• Open Access

Origin of Low CO2 Selectivity on Platinum in the Direct Ethanol Fuel Cell

Authors

  • Richard Kavanagh,

    1. School of Chemistry and Chemical Engineering, The Queen's University of Belfast, Belfast BT9 5AG (UK)
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  • Dr. Xiao-Ming Cao,

    1. School of Chemistry and Chemical Engineering, The Queen's University of Belfast, Belfast BT9 5AG (UK)
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  • Dr. Wen-Feng Lin,

    Corresponding author
    1. School of Chemistry and Chemical Engineering, The Queen's University of Belfast, Belfast BT9 5AG (UK)
    • School of Chemistry and Chemical Engineering, The Queen's University of Belfast, Belfast BT9 5AG (UK)
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  • Prof. Christopher Hardacre,

    1. School of Chemistry and Chemical Engineering, The Queen's University of Belfast, Belfast BT9 5AG (UK)
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  • Prof. P. Hu

    Corresponding author
    1. School of Chemistry and Chemical Engineering, The Queen's University of Belfast, Belfast BT9 5AG (UK)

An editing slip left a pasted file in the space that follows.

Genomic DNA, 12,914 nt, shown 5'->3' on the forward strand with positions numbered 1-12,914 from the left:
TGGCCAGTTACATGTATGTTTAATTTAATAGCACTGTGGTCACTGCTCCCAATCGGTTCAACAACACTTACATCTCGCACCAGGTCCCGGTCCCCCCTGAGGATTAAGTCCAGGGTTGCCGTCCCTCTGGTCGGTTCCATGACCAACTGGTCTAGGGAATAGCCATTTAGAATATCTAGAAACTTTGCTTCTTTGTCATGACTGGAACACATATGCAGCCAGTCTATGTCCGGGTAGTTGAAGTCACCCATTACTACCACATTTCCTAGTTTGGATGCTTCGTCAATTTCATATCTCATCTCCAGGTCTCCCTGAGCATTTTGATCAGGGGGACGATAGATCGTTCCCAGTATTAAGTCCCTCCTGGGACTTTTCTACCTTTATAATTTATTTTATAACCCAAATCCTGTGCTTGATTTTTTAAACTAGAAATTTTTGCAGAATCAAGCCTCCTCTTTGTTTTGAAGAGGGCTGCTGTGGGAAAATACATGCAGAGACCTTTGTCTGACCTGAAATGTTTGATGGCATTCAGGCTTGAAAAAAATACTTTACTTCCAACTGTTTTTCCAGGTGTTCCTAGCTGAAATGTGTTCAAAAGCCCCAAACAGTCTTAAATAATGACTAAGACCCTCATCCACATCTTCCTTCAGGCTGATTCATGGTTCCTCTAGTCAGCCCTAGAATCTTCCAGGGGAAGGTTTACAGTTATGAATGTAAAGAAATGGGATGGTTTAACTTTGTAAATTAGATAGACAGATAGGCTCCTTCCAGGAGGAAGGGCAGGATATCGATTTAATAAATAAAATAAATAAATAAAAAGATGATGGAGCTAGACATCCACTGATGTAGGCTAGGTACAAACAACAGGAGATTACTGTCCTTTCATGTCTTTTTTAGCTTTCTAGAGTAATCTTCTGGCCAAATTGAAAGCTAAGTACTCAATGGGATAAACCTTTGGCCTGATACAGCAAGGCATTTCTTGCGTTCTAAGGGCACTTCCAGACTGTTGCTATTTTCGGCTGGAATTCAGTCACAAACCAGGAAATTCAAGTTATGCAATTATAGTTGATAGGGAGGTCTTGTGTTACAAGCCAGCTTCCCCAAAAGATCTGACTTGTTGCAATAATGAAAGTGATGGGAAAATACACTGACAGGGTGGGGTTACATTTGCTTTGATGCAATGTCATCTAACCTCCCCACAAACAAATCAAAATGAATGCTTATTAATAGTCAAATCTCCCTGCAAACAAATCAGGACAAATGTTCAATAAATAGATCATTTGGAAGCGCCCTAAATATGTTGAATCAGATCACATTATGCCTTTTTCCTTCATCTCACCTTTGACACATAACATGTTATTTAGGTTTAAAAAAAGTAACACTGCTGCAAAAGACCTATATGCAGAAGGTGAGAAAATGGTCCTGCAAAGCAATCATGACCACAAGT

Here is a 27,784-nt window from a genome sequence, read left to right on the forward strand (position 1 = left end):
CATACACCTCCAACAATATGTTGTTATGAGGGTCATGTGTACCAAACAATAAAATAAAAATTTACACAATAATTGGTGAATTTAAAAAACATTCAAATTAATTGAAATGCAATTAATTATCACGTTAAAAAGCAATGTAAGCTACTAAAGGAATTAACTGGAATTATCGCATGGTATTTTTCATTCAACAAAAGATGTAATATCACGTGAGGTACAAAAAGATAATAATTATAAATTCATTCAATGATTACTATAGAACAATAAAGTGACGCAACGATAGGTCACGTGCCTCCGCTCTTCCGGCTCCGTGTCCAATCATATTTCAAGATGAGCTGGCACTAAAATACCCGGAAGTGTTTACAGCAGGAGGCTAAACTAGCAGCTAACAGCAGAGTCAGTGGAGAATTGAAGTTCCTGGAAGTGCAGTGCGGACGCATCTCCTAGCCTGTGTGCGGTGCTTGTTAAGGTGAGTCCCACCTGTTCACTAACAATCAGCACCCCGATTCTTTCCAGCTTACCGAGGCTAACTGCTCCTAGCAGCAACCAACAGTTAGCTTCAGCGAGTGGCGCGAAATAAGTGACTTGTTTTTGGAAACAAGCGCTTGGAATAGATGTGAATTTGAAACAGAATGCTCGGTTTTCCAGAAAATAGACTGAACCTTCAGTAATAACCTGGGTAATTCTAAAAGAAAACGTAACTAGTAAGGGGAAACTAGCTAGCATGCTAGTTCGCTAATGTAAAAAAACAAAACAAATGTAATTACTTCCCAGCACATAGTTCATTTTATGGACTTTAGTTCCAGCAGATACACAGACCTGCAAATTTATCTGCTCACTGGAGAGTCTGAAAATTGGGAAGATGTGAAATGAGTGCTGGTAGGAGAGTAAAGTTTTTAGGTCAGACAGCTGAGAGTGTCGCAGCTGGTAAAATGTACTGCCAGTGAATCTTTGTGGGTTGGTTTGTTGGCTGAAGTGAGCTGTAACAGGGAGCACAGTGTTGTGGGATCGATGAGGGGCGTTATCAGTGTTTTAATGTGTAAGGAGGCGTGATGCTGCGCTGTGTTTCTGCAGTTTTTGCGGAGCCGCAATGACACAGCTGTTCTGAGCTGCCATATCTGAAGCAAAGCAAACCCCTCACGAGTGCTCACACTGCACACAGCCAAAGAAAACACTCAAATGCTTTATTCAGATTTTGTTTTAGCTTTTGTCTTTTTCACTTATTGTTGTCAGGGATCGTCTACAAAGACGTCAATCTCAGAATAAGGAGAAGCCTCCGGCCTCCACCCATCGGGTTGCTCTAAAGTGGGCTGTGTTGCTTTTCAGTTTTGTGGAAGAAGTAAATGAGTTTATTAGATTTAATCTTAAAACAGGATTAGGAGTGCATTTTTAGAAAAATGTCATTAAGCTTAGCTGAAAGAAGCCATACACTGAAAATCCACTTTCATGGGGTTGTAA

• School of Chemistry and Chemical Engineering, The Queen's University of Belfast, Belfast BT9 5AG (UK)
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  • We are grateful for the support and advice of Johnson Matthey and the EPSRC.

Abstract

original image

Calculated answer: First-principles calculations have been applied to calculate the energy barrier for the key step in CO formation on a Pt surface (see picture; Pt blue, Pt atoms on step edge yellow) to understand the low CO2 selectivity in the direct ethanol fuel cell. The presence of surface oxidant species such as O (brown bar) and OH (red bar) led to an increase of the energy barrier and thus an inhibition of the key step.

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